Authors: Steve Poole and Nick Rogers
In 1741, Sir John Dineley, a gentleman with substantial west country land holdings was abducted on the streets of Bristol in broad daylight, rowed down the Avon to the Channel and forced onto a warship captained by his own brother, Samuel Goodere. There he was locked onto a cabin by Goodere and murdered by two hired seamen, Charles White and Matthew Mahony. Dineley’s death terminated a bitter and long running feud between the two brothers over the rightful inheritance of the family estates and their dwindling fortunes. Goodere was no criminal mastermind and there seemed little doubt of his guilt. He, White and Mahony were swiftly arrested, then tried and convicted at Bristol Assize and condemned to death by public hanging on St Michael’s Hill. Then Mahony’s body was placed inside an iron gibbet cage and suspended from a tall pole at the mouth of the Avon, a grim and permanent warning to all incoming shipping that murder would not be sanctioned.
The Bristol fratricide caused a national sensation in Georgian England. Numerous graphic pamphlet accounts of the trial and execution quickly followed, embellishing the gruesome details for an eager public, and digging back into the history of the feud. And a hundred years later, interest was rekindled when Richard Smith, chief surgeon at the Bristol Infirmary, collected Mahony’s remains from the Swatch for his medical museum and published a lengthy doggerel poem on the murder.
This book places the case in a wider context. It meticulously explores the Dineley/Goodere feud and carefully analyses both the murder and the trial. What persuaded Goodere that killing his brother was his only remaining option, and why did he make such little attempt to conceal it? Why was the Georgian public so captivated by the idea of ‘fratricide’, and how did the story of Mahony’s gibbet come to exert such a powerful influence over the city’s collective memory – and Richard Smith – a century later?
About the authors
Steve Poole is Professor of History and Heritage at the University of the West of England, Bristol and has been Director of the University’s Regional History Centre since 2004. He is a commissioning editor for Redcliffe’s Studies in Regional History, producing the first of these, A City Built Upon the Water: Maritime Bristol, 1750-1900 in 2013. He has published widely on histories of criminality and protest in eighteenth and nineteenth century Britain, with particular emphasis on the South West and his books include The Politics of Regicide, 1750-1850: Troublesome Subjects (Manchester UP 2000), John Thelwall: Radical Romantic and Acquitted Felon (Pickering and Chatto, 2009) and, with Nicholas Rogers, Bristol From Below: Law, Authority and Protest in a Georgian City (Boydell, 2017). He is currently leading a major three-year research project on riots and crowd mobilisation during the 1831 Reform crisis, funded by the Economic and Social Research Council.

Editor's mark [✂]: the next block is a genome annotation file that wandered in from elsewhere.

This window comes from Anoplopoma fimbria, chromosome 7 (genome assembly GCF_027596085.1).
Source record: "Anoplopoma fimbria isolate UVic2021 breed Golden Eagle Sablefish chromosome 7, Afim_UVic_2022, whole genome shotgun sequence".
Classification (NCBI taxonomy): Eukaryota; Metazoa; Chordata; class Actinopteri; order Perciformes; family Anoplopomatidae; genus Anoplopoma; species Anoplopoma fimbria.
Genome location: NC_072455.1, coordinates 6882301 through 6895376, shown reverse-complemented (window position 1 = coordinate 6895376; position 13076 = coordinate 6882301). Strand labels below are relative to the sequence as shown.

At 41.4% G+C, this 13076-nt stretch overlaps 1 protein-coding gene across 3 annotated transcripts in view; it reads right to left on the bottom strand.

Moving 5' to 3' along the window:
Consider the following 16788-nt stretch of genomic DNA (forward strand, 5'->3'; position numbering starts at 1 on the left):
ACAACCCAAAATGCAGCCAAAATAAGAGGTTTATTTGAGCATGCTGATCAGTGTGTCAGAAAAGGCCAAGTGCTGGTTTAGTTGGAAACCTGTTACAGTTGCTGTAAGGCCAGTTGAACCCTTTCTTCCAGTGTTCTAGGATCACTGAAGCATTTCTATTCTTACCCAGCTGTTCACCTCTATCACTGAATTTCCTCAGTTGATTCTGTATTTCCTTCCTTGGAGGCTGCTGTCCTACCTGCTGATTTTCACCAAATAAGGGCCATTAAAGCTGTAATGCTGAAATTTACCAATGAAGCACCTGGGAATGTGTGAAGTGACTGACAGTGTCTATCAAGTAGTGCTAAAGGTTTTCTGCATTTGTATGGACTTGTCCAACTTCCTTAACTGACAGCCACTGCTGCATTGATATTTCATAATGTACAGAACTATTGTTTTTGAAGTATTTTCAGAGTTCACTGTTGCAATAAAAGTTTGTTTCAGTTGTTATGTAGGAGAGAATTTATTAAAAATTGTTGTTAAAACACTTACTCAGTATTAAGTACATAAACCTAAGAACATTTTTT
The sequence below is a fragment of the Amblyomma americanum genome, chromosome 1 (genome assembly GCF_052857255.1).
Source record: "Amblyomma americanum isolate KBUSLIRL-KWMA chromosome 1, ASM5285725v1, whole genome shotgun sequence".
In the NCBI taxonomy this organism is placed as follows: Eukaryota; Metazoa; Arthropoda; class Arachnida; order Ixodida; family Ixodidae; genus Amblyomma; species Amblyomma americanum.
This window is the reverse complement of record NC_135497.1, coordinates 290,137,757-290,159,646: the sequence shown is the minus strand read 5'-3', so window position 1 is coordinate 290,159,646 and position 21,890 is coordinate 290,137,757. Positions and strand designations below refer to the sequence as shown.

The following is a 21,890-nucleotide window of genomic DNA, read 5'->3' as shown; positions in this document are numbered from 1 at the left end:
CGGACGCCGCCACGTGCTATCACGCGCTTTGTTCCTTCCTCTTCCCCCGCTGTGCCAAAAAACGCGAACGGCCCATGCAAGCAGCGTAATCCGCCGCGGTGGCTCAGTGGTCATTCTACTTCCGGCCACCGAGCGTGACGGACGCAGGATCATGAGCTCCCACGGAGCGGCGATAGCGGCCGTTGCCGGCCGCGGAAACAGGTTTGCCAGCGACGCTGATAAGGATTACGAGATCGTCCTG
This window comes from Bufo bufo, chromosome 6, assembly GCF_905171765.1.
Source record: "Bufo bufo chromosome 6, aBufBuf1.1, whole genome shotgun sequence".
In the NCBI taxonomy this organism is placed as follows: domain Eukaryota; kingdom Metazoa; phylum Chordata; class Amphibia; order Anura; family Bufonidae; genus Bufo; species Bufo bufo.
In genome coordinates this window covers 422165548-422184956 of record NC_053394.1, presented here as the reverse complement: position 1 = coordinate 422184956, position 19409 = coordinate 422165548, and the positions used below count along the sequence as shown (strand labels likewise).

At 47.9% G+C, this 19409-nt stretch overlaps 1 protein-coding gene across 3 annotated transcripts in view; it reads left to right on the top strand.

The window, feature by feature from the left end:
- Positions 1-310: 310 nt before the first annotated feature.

Nicholas Rogers is a Distinguished Research Professor Emeritus in the Department of History, York University, Toronto. He is the author of eight books on the eighteenth century and one on a cultural history of Halloween. Among the eight are Crowds, Culture and Politics in Georgian Britain (Oxford: Oxford UP, 1998) and Mayhem. Post-war Crime and Violence in Britain, 1748-1753 (New Haven: Yale UP, 2012), both of which won book awards. More recently he co-authored with Steve Poole, Bristol from Below: Law, Authority and Protest in a Georgian City (Woodbridge: Boydell Press, 2017) and wrote a microhistory of a slave-trade scandal, Murder on the Middle Passage. The Trial of Captain Kimber (Woodbridge: Boydell Press, 2020). From 2000-2005 he co-edited The Journal of British Studies with Professor James Epstein of Vanderbilt University, Nashville, TN. He is a Bristolian by birth.